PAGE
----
Infants are, in a sense, wards of the court of chancery and their welfare is to be guarded. Under the prayer in the bill the court had a right to award the custody of the child to the mother and decree that the father contribute toward such support. Mr. Hobar was bound, without decree, to provide for his child, either in his own home or elsewhere, and the court, under the bill filed, not only had a right but as well a duty to make the father help support the child. Mr. Hobar took no part in the hearing of the divorce case, and claims that, from the time of the divorce in 1917, until this proceeding was commenced in 1926, he had no knowledge of the subject-matter of the alleged contempt.
Plaintiff claims that some years ago she asked him for the money and he refused to pay, but does not say when and alleges no service of a copy of the decree. Just before this proceeding was commenced plaintiff says she sent him a demand for payment by registered letter, but does not disclose the nature of the demand so made. For nine years no steps were taken to enforce the decree. It is true the statute (3 Comp. Laws 1915, § 11445) dispenses with a demand or notice of an order or decree for alimony where the party has appeared in person or by solicitor, or has been personally served with process within the jurisdiction of the court, but this necessarily implies that the statute and court rules relative to essential notices have been observed, because, if observed, then full notice is given.
The divorce was granted in February, 1917, and the next month Mrs. Hobar married her present husband. Mr. Hobar filed an affidavit in this proceeding stating that his wife informed him, before the divorce suit was commenced, she intended to obtain a divorce and then marry her present husband. We find no denial of this, and the fact that the next month after the divorce she married her present husband leads us to believe such second marriage was planned before the divorce suit was started. While remarriage may be a reason for modification or annulment of a decree for alimony, to be paid in installments, it does not ipso facto annul the decree for alimony. However, if the second marriage was planned by Mrs. Hobar before she commenced the proceeding for divorce and was carried out by remarriage she may not, by process for contempt, use the court to enforce the decree for such alimony for her benefit, for the court will, upon disclosure of such fact, discontinue the installments of such alimony from the date of such second marriage. See Hartigan v. Hartigan, 145 Minn. 27 ( 176 N.W. 180). At this point comes the difficulty in this proceeding in enforcing the terms of the decree with reference to the child. The decree granted a stated sum for a joint purpose, and, such sum not being divisible, we cannot say what part thereof should have been paid for the support of the child, and then direct the court below to order him to pay such sum or go to jail. The sum awarded was small, but this does not help solve the question, for we cannot modify the decree by holding the whole sum should have been paid for the support of the child and then find him guilty of contempt for not so making payment. We are constrained to affirm the action in the circuit court.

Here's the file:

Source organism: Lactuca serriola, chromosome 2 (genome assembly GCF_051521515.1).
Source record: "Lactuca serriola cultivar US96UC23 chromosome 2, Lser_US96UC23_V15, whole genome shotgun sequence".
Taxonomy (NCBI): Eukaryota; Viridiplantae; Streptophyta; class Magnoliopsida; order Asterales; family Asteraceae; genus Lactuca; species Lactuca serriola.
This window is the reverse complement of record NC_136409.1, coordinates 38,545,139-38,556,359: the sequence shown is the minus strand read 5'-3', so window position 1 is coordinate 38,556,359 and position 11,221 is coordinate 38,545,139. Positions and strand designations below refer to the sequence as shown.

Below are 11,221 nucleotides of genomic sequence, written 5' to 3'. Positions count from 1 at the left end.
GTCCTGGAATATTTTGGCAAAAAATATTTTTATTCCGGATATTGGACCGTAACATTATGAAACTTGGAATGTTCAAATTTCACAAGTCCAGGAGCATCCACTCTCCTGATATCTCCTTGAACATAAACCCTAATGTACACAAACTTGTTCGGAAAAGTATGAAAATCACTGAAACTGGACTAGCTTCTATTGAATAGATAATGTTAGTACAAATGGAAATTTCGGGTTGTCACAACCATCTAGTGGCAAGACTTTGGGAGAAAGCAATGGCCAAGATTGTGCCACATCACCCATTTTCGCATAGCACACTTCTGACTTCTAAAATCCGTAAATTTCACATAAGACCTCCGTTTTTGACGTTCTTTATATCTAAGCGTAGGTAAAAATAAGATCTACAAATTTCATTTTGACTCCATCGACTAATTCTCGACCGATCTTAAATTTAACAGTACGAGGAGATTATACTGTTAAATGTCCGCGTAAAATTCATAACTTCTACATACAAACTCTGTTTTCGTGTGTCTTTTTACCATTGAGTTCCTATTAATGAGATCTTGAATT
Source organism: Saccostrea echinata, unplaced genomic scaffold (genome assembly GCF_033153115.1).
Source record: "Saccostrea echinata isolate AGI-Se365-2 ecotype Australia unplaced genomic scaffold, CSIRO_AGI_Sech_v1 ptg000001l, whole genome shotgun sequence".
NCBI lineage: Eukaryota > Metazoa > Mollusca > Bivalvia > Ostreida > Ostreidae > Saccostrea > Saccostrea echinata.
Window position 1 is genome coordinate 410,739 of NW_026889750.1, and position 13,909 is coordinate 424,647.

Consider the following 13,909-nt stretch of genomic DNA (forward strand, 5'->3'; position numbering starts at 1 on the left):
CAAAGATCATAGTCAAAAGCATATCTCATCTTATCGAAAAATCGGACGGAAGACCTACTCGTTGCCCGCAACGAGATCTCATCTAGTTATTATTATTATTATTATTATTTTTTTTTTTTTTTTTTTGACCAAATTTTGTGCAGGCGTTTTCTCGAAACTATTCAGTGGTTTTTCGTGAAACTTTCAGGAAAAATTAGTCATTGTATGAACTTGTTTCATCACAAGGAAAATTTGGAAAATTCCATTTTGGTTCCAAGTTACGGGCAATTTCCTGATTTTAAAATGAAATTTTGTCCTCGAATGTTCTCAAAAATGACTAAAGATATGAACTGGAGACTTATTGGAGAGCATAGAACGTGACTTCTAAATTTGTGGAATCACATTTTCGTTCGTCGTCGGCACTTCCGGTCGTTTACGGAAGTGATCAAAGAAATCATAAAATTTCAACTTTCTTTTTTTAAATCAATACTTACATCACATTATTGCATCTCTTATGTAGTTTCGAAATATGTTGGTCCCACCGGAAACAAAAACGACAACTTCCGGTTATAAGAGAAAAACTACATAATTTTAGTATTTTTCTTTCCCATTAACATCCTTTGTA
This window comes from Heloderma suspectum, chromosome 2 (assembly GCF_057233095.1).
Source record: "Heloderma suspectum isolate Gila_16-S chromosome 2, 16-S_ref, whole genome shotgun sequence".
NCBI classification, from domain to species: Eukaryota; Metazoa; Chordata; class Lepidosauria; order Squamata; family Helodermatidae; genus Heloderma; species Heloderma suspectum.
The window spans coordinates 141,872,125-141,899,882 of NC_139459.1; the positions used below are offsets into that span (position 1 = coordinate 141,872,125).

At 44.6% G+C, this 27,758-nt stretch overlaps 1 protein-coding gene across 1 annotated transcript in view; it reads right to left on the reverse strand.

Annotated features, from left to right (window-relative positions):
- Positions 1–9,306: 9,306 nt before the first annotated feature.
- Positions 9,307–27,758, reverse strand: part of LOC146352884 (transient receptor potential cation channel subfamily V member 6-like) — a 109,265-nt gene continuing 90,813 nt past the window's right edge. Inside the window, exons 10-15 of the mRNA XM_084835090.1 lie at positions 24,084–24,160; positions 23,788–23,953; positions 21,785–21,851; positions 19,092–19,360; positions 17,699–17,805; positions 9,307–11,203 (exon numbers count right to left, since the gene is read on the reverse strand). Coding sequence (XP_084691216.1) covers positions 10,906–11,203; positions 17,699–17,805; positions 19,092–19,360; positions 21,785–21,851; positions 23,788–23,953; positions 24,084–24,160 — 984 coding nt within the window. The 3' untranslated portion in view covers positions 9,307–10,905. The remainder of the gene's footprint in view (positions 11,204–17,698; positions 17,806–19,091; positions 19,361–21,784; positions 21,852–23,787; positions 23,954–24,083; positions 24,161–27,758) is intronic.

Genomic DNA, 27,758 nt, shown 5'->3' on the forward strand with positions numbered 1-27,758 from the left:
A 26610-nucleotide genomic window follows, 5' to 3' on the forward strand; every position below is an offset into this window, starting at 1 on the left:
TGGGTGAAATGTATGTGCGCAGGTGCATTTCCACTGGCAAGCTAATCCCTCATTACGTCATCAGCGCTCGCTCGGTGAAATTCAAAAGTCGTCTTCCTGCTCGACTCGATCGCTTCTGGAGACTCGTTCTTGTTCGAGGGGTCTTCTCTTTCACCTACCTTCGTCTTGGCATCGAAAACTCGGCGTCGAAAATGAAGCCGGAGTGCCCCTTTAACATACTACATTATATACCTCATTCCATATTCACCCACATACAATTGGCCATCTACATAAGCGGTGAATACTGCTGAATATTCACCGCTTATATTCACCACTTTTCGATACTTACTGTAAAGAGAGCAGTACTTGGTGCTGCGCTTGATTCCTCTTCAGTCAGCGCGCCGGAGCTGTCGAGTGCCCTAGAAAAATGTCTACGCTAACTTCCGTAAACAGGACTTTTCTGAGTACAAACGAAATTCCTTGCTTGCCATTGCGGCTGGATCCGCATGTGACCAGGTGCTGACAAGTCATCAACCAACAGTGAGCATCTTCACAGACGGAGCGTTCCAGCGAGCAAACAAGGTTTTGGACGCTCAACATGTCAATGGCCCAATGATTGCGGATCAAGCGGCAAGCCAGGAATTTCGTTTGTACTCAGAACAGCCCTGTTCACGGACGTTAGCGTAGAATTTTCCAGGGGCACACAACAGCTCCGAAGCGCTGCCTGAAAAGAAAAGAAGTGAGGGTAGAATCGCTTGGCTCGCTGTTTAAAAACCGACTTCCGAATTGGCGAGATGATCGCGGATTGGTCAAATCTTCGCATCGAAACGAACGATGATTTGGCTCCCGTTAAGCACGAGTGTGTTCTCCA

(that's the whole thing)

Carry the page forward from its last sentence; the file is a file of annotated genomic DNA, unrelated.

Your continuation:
The writ of mandamus is denied, with costs against plaintiff.
BIRD, C.J., and SHARPE, SNOW, STEERE, FELLOWS, and CLARK, JJ., concurred. McDONALD, J., concurred in the result.